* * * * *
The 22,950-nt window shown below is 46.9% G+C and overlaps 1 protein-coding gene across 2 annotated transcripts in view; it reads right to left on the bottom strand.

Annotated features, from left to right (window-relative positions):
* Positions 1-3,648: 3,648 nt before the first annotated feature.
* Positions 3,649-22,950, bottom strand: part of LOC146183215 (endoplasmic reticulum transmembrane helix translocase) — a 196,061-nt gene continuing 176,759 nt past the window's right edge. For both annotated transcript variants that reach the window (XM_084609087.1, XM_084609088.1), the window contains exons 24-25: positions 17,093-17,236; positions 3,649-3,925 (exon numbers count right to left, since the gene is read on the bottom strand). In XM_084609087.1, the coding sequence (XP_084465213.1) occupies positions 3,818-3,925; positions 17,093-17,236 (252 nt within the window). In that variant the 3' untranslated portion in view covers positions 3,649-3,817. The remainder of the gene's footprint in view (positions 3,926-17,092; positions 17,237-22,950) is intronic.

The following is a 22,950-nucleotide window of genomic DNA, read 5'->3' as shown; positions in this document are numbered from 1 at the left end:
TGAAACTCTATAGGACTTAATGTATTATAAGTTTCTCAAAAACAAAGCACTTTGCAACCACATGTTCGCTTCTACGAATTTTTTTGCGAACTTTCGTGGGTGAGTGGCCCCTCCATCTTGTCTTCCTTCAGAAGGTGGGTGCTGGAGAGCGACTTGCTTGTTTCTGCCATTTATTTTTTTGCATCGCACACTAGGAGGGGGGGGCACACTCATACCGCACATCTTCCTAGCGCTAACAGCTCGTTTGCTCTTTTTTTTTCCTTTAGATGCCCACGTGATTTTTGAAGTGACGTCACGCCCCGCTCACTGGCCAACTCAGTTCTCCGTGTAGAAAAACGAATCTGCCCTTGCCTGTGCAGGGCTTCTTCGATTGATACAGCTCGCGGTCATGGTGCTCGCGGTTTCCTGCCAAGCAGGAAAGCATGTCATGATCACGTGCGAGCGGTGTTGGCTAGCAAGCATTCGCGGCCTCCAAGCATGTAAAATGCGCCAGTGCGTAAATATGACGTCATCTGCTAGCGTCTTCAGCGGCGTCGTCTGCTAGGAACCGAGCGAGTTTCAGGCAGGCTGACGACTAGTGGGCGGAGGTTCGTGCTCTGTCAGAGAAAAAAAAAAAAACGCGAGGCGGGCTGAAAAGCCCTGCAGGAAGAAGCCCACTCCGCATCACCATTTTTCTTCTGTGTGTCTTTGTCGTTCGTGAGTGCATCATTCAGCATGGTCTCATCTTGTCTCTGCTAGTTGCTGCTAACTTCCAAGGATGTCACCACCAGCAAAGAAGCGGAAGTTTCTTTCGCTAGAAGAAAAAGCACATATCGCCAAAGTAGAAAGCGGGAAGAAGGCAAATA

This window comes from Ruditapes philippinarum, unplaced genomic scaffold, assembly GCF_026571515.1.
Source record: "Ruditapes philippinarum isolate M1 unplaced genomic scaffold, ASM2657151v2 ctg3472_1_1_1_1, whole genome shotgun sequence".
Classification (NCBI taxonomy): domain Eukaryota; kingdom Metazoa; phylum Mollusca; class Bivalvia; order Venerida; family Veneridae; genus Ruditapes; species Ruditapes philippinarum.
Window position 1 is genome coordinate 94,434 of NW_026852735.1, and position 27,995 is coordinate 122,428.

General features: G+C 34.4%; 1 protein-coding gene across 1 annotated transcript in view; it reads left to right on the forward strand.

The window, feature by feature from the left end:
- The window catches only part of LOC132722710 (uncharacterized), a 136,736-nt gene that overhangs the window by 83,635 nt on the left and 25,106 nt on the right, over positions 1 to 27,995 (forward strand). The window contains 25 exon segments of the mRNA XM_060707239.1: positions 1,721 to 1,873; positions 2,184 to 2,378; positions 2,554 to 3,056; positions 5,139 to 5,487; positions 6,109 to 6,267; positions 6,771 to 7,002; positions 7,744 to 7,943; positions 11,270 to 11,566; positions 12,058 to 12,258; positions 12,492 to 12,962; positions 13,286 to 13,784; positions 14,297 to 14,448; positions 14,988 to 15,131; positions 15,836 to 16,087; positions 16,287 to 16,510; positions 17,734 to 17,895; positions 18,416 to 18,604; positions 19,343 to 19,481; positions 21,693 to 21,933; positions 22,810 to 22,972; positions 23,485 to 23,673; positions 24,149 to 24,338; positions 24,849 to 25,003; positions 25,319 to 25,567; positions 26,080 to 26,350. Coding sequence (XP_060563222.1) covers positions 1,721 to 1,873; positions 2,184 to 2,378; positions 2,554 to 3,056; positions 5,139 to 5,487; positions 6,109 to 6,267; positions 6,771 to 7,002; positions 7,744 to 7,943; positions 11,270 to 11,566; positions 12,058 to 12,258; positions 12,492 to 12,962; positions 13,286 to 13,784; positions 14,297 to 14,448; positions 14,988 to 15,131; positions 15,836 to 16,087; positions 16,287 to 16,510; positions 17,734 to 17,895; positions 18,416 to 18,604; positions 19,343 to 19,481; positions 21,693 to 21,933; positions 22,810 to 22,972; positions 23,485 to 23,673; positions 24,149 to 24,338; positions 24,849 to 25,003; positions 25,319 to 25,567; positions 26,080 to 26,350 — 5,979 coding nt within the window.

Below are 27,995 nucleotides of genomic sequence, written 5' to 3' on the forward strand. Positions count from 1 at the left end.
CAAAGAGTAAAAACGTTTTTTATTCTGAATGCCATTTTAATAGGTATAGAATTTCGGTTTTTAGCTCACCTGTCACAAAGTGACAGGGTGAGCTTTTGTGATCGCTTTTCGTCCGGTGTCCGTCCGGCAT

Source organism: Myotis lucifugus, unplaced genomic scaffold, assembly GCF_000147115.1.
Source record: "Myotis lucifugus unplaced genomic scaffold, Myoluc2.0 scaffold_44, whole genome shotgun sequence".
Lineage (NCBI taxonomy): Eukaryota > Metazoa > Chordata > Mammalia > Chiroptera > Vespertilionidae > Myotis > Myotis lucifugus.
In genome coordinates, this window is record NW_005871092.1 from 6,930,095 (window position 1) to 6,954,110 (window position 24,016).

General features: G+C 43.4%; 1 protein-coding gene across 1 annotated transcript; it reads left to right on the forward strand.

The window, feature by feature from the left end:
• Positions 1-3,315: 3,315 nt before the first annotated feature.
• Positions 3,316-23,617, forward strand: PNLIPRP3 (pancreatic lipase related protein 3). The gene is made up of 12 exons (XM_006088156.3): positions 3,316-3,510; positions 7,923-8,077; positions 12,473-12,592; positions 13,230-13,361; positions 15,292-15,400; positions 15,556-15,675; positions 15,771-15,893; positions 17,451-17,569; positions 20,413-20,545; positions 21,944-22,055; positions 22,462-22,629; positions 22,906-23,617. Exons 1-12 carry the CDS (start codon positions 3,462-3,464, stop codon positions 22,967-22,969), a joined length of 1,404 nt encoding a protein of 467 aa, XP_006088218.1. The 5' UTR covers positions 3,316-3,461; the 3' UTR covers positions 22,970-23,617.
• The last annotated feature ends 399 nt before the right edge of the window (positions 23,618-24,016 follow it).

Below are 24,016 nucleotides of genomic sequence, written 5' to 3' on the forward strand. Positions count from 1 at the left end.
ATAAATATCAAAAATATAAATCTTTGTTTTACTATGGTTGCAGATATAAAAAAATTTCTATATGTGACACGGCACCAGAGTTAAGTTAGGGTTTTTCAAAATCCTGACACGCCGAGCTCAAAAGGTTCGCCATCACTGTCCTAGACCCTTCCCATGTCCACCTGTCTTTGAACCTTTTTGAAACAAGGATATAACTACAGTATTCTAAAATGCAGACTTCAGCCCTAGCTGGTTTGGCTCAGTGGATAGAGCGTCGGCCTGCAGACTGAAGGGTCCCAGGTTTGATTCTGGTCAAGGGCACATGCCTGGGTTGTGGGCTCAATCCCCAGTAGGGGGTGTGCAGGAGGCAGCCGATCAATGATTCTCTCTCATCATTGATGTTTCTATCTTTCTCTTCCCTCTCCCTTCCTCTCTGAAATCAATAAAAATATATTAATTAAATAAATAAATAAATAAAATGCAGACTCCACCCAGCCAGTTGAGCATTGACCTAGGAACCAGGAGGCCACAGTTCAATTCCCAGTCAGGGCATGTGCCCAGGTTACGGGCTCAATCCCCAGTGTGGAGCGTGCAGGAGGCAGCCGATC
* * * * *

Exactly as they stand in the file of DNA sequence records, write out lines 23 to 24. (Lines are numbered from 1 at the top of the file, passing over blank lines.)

• Positions 3,316-23,617, forward strand: PNLIPRP3 (pancreatic lipase related protein 3). The gene is made up of 12 exons (XM_006088156.3): positions 3,316-3,510; positions 7,923-8,077; positions 12,473-12,592; positions 13,230-13,361; positions 15,292-15,400; positions 15,556-15,675; positions 15,771-15,893; positions 17,451-17,569; positions 20,413-20,545; positions 21,944-22,055; positions 22,462-22,629; positions 22,906-23,617. Exons 1-12 carry the CDS (start codon positions 3,462-3,464, stop codon positions 22,967-22,969), a joined length of 1,404 nt encoding a protein of 467 aa, XP_006088218.1. The 5' UTR covers positions 3,316-3,461; the 3' UTR covers positions 22,970-23,617.
• The last annotated feature ends 399 nt before the right edge of the window (positions 23,618-24,016 follow it).